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Archived updates for Tuesday, October 04, 2005

Catalyst Exports to Affilliates Infringe U.S. Process Patent

In Union Carbide v. Shell Oil (Fed. Cir. October 3, 2005), the Federal Circuit Court of Appeals held that the lower, district court improperly excluded Shell’s exportation of catalysts in its damages calculation. In particular, the lower court erroneously prohibited Union Carbide from submitting evidence of Shell’s foreign sales to affilliates for the purpose of recovering additional damages under 35 U.S.C. § 271(f)(2):

(2) Whoever without authority supplies or causes to be supplied in or from the United States any component of a patented invention that is especially made or especially adapted for use in the invention and not a staple article or commodity of commerce suitable for substantial non-infringing use, where such component is uncombined in whole or in part, knowing that such component is so made or adapted and intending that such component will be combined outside of the United States in a manner that would infringe the patent if such combination occurred within the United States, shall be liable as an infringer.

Circuit Judge Rader court began by characterizing the holding in Eolas Techs. v. Microsoft Corp., 399 F.3d 1325, 1339 (Fed. Cir. 2005) "that every component of every form of invention deserves the protection of 35 U.S.C. § 271(f); i.e., that "components" and "patented inventions" under § 271(f) are not limited to physical machines."

Eolas and this case featured similar facts. In Eolas, Microsoft exported a master computer disc with program code that caused a computer to perform various method steps. See U.S. Patent No. 5,838,906, col. 17, ll. 58-col. 18, ll. 30. Thus, both this case and Eolas feature the exportation of a component (i.e., a computer disc with program code in Eolas and a catalyst in this case) used in the performance of a patented process or method (i.e., the method steps executed by the computer in response to the computer readable program code in Eolas and the commercial production of EO in this case). In that setting, Eolas applied § 271(f) to Microsoft’s exported component. Similarly, §271(f) applies to Shell’s exportation of catalysts (i.e., a "component") used in the commercial production of EO abroad (i.e., a "patented invention").

The court then went on to compare and contrast its two interpretations of other Section 271(f):

This court has recently interpreted § 271 in two other cases. See AT&T Corp. v. Microsoft Corp., 414 F.3d 1366 (Fed. Cir. 2005); NTP, Inc. v. Research In Motion, Ltd., 418 F.3d 1282 (Fed. Cir. 2005).

Because AT&T concluded that § 271(f) applied to the exportation of components ultimately used abroad, its reasoning supports application of § 271 to the facts of this case. See AT&T, 414 F.3d at 1368 (applying § 271(f) to the exportation of a "master" computer readable disc that was further copied abroad, with the copies installed as software on assembled computers). This case, however, presents an even stronger basis for applying § 271(f) because Shell supplies all of its catalysts from the United States directly to foreign affiliates. Shell’s foreign affiliates do not copy these catalysts and use the copies in a foreign process, but instead use the catalysts supplied by Shell directly in their processes.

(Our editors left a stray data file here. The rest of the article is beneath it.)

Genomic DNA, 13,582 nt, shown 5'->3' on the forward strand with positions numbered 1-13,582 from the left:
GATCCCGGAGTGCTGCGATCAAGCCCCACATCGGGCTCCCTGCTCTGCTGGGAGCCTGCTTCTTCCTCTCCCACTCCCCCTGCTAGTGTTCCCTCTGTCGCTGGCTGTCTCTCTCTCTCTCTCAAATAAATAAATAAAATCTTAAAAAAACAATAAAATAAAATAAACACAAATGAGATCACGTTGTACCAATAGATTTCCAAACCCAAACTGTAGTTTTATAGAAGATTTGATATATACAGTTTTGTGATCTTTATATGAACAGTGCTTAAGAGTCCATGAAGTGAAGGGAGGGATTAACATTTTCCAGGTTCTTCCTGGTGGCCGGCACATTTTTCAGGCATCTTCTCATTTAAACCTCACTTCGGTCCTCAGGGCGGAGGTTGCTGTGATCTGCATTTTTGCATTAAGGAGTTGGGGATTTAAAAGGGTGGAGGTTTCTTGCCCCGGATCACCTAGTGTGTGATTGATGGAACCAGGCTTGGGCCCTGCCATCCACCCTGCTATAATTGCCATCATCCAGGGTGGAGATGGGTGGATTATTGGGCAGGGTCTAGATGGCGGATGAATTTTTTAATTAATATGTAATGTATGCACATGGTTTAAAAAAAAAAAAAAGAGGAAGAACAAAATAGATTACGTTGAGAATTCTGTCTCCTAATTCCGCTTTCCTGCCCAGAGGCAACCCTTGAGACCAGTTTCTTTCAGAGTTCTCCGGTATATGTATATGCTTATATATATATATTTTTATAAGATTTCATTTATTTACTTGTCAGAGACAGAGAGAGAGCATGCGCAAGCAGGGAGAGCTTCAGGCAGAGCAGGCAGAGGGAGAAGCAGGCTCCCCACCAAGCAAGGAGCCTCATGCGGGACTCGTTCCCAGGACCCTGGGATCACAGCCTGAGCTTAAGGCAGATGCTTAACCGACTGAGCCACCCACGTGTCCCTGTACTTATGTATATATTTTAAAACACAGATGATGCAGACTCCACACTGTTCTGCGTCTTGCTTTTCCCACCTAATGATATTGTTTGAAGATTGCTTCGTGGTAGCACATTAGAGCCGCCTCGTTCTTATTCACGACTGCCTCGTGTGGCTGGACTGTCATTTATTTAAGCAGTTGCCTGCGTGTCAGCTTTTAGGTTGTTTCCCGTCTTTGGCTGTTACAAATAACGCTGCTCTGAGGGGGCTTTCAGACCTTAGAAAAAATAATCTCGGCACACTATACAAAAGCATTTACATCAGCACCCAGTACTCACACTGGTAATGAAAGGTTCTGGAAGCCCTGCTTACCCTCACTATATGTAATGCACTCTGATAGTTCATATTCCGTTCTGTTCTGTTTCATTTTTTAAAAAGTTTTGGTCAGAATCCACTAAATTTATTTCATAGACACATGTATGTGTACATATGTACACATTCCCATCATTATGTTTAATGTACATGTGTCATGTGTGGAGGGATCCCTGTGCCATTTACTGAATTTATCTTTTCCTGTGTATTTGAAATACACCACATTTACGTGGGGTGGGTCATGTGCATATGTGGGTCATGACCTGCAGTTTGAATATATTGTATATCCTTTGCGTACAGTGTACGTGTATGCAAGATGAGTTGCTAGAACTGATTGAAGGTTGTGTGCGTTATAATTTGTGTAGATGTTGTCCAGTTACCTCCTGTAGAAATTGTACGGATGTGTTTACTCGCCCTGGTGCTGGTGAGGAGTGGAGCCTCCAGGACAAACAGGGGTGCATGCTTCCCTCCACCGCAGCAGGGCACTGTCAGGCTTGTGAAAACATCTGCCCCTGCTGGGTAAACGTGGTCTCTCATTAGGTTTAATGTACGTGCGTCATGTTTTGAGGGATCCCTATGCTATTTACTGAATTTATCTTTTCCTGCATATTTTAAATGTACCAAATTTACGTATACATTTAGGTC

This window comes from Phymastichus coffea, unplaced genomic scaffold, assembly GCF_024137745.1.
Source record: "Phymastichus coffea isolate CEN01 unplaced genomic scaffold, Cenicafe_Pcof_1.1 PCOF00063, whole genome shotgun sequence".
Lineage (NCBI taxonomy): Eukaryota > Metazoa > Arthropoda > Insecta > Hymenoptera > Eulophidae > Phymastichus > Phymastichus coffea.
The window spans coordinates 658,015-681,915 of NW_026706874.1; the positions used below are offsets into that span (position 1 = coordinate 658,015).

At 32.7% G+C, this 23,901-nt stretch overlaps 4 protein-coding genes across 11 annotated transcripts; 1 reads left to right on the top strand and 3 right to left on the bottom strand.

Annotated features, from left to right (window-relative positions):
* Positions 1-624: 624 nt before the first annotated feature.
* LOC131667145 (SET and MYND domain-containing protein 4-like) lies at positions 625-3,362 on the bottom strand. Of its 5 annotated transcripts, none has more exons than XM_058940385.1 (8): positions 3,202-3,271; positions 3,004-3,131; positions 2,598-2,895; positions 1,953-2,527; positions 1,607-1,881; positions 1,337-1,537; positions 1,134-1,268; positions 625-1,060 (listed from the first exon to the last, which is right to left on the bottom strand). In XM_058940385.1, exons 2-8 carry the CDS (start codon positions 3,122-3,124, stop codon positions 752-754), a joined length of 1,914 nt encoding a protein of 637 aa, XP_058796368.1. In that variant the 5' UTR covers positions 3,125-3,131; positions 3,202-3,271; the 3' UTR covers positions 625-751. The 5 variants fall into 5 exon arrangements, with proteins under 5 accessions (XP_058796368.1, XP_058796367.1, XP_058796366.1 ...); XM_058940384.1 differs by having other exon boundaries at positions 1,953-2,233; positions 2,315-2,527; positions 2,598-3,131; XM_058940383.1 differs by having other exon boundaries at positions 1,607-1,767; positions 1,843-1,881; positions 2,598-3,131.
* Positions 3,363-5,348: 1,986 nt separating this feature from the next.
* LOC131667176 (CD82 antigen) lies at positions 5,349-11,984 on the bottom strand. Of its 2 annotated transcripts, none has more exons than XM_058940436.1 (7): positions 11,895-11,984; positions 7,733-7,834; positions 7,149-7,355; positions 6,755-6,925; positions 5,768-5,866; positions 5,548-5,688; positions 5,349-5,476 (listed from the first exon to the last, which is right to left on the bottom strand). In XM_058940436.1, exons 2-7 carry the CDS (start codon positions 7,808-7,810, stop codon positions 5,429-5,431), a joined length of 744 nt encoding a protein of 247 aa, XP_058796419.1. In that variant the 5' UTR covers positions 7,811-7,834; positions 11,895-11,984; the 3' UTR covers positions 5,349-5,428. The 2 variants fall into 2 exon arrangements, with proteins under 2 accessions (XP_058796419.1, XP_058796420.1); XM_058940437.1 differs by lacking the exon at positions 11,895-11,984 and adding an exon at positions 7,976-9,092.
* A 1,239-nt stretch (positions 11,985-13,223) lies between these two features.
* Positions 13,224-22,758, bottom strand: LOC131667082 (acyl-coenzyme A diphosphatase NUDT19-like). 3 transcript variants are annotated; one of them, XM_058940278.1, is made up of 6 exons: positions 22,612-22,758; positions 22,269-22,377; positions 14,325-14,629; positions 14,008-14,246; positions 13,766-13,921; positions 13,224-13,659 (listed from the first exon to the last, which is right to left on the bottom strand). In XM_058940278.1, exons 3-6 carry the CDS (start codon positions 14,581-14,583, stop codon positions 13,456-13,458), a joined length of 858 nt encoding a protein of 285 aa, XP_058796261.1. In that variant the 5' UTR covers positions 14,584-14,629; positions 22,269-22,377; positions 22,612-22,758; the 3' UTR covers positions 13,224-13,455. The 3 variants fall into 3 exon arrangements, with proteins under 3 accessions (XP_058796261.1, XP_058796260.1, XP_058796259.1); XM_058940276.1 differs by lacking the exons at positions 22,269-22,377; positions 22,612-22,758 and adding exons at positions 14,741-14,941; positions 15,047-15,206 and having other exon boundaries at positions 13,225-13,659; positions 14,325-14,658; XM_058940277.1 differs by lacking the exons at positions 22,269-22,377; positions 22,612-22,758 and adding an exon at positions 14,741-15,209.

Unlike AT&T, NTP did not find that § 271(f) applied. However, NTP involved facts that differ in important respects from the facts in this case. Specifically, NTP involved the sale of wireless handheld devices and supporting software for a wireless email network. NTP, 418 F.3d at 1289-90. Research In Motion (RIM) sold wireless handheld devices in the United States. When the owners of those devices traveled abroad, those devices were used outside of the United States; otherwise, those devices were used in the United States. This court in NTP considered whether use of these domestic devices with a system partially operating abroad constituted infringement under § 271(f). Id. The NTP court answered this question in the negative:

While it is difficult to conceive of how one might supply or cause to be supplied all or a substantial portion of the steps of a patented method in the sense contemplated by the phrase "components of a patented invention" in section 271(f), it is clear that RIM’s supply of the BlackBerry handheld devices and Redirector products to its customers in the United States is not the statutory "supply" of any "component" steps for combination into NTP's patented methods.

Id. at 1322. Under the facts of NTP, this court declined to apply § 271(f) when RIM itself did not supply any component to a foreign affiliate. This court in NTP also affirmed a finding of infringement under § 271(a) for RIM’s domestic sales of devices (BlackBerries) used in the process. Id. at 1316-17. Thus, this court in NTP declined to authorize additional damages for NTP under § 271(f).

NTP is different from this case because Shell supplies catalysts from the United States directly to foreign customers. Because Shell supplies these catalysts directly to its foreign affiliates, this court does not face another situation involving the domestic sale of a component being used, in part, outside the United States. Shell’s domestic sales are separately covered by the district court’s present damages calculation. As such, Eolas, a case more factually analogous and earlier in time than NTP, governs this case.

In brief, because § 271(f) governs method/process inventions, Shell’s exportation of catalysts may result in liability under § 271(f). Accordingly, the district court abused its discretion in excluding Shell’s exportation of catalysts as part of its damages award. This court remands this case to the district court for additional findings on Shell’s potential liability under 35 U.S.C. § 271(f).

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